Metropolitan State Hospital was closed in January 1992. It was closed for a number of reasons. One of these reasons was the state’s cost-cutting strategy which included closing many mental hospitals. Also, the deinstitutionalization movement was gaining steam and activists started the hospital. The movement supports reuniting mentally challenged persons with their families or placing them in community-based homes instead of placing them in public or private facilities like psychiatric hospitals. Lastly, there were concerns from many others about the treatment of the patients at the hospital.


The land to the west of the buildings, where the hospital originally existed, has been transformed into apartment complexes since the facility’s closure. The vast woodland areas are accessible to everyone and forever shielded from encroachment. The trails are a part of the Western Greenway link open space in the area, connecting to the Middlesex County Hospital area to the west and the Rock Meadow conservation area in Belmont to the east in 2009.

The sole building on the site that is still intact is the Administration Building, shown above. Additionally, there is a water tower used by the school and it is still standing too.

Abandoned Cemetery

On the hospital’s property, pauper graves were dug for more than 350 former patients. No formal headstones or even names were originally affixed to any of them. Only a stone was used to mark their graves with information about their faith and number. People have worked hard in recent years to properly bury the spirits, yet the hauntings do not appear to have decreased as a result.

Exploring The Abandoned Administration Building

The Administration Building is the first building one encounters after passing through the lawns and tree glades that line Trapelo Road as one approaches Metropolitan State Hospital. It has a circular drive that is surrounded by a lawn and trees (#30). This red brick building, which has an eleven-by-four-bay rectangular form, rises two stories from a high basement to a slate hip roof with a central cupola. The cupola was originally glazed with lofty arched windows but is now aluminum-sided.

The two-story Tuscan portico with a temple-front design on the south face is the building’s focal point. It has a double-leaf doorway with a fanlight that is surrounded by Tuscan columns, a full entablature, and a huge round-arched fan. A molded brick water table, splayed brick window lintels, cast-stone sills, and belt course are all examples of trim. The first story’s windows have a 12/16 sash, whereas the second story’s windows have an 8/12 sash. On the center of the rear elevation are two auxiliary entries with bracketed hoods. The design is based on institutional models from the eighteenth century.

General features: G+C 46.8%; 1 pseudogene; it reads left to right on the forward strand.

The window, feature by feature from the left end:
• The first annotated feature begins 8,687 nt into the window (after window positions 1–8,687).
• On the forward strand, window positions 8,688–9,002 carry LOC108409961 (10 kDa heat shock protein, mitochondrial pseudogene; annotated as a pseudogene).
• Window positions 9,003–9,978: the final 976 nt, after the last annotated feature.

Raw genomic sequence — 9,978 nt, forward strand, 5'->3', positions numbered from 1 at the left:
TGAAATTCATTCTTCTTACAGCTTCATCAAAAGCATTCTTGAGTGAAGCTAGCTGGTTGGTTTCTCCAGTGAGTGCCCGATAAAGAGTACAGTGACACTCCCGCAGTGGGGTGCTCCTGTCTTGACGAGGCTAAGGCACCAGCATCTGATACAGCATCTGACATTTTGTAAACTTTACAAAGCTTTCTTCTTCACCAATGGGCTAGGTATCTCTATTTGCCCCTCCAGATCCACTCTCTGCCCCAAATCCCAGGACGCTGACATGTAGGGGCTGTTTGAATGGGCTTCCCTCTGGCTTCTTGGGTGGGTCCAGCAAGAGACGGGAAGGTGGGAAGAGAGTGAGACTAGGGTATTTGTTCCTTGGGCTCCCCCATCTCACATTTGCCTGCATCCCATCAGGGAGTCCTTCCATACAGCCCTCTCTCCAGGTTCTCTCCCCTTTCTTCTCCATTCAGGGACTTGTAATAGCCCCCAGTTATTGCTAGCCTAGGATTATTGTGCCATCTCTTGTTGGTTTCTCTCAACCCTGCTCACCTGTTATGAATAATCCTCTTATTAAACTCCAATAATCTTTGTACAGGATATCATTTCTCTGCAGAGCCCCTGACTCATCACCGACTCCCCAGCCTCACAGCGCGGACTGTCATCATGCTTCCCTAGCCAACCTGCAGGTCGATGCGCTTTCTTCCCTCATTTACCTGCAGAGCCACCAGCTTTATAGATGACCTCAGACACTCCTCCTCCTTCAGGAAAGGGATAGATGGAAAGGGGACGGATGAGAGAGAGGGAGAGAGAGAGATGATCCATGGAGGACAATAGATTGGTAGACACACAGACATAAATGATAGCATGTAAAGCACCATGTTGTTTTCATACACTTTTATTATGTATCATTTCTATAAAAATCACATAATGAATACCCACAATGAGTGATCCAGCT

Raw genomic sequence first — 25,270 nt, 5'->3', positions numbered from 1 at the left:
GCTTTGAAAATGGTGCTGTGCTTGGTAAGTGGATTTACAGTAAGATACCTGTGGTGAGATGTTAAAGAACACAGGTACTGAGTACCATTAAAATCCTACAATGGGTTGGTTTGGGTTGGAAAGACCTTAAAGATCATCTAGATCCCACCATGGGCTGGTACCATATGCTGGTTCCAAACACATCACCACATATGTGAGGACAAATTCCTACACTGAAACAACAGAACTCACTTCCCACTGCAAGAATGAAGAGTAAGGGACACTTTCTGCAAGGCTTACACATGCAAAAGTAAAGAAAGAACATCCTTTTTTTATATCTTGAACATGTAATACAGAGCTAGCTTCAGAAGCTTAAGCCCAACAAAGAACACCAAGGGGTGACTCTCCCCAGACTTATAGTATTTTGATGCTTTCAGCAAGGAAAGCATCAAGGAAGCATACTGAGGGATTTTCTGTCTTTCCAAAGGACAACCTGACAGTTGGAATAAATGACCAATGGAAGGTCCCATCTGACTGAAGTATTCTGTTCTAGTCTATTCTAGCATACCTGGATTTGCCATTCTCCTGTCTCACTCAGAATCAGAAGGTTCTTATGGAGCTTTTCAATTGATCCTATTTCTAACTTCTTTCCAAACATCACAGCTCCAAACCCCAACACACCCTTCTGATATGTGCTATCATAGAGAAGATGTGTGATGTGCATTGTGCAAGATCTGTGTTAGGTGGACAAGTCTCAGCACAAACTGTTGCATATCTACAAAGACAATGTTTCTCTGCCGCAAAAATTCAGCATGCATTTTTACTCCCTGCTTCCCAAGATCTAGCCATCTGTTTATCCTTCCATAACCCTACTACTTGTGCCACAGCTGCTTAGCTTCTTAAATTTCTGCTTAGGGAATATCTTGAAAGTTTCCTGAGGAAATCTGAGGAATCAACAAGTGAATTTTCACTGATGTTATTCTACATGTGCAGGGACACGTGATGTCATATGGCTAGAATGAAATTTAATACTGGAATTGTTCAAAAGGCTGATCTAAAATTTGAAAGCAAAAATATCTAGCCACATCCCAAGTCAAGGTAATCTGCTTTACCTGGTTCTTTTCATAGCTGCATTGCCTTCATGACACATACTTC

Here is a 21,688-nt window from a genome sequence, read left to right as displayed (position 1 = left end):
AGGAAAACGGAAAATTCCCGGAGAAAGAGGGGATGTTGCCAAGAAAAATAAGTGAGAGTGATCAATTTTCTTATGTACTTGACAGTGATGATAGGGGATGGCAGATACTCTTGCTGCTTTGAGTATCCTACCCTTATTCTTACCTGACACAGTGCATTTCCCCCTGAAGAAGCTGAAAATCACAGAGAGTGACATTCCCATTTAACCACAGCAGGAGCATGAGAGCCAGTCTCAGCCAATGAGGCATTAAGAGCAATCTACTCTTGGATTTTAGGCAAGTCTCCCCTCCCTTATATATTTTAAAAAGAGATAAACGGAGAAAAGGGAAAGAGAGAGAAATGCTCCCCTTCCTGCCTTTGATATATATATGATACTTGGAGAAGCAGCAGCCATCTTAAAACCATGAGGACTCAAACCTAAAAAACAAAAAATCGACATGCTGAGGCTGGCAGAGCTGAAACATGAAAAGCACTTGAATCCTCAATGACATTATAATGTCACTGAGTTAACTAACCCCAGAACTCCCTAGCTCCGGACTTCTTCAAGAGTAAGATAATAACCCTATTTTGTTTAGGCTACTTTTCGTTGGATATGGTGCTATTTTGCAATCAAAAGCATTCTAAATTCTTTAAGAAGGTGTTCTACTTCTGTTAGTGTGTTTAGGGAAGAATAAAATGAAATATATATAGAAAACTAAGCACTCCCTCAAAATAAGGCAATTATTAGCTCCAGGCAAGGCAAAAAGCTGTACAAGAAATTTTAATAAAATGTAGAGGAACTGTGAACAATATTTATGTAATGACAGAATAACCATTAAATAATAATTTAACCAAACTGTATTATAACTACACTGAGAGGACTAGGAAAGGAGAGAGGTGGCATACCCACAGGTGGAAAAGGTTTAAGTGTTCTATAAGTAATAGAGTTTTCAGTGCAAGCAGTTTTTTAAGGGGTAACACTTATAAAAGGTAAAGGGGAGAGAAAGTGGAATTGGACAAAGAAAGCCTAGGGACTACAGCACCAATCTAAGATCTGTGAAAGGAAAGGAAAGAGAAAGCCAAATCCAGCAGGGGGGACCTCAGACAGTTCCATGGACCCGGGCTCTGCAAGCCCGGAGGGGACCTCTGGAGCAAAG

The offices of the steward, treasurer, leaders of the maintenance divisions, and storage vaults were located in the partially exposed basement story. A lobby with a help desk, the superintendent’s office, the trustees’ room, and the staff doctors’ offices were all located on the main floor. The third floor housed a medical library, a records room, and offices.

Today, the building sits abandoned and has fallen into disrepair. It is a popular spot among urban explorers, abandoned location lovers, and historians. Visitors are welcome to walk around the building, but nobody should go inside. There is black mold, asbestos, and lead paint inside the building which is toxic. Additionally, police monitor the building and will arrest anyone who breaks in.


Address: 475 Trapelo Road, Waltham, Massachusetts
Place GPS Coordinates: 42.405436, -71.213646
Parking GPS Coordinates: 42.405436, -71.213646
Parking Notes: There is a parking area adjacent to the abandoned administration building. The lot is located along Metropolitan Parkway North just off Trapelo Road.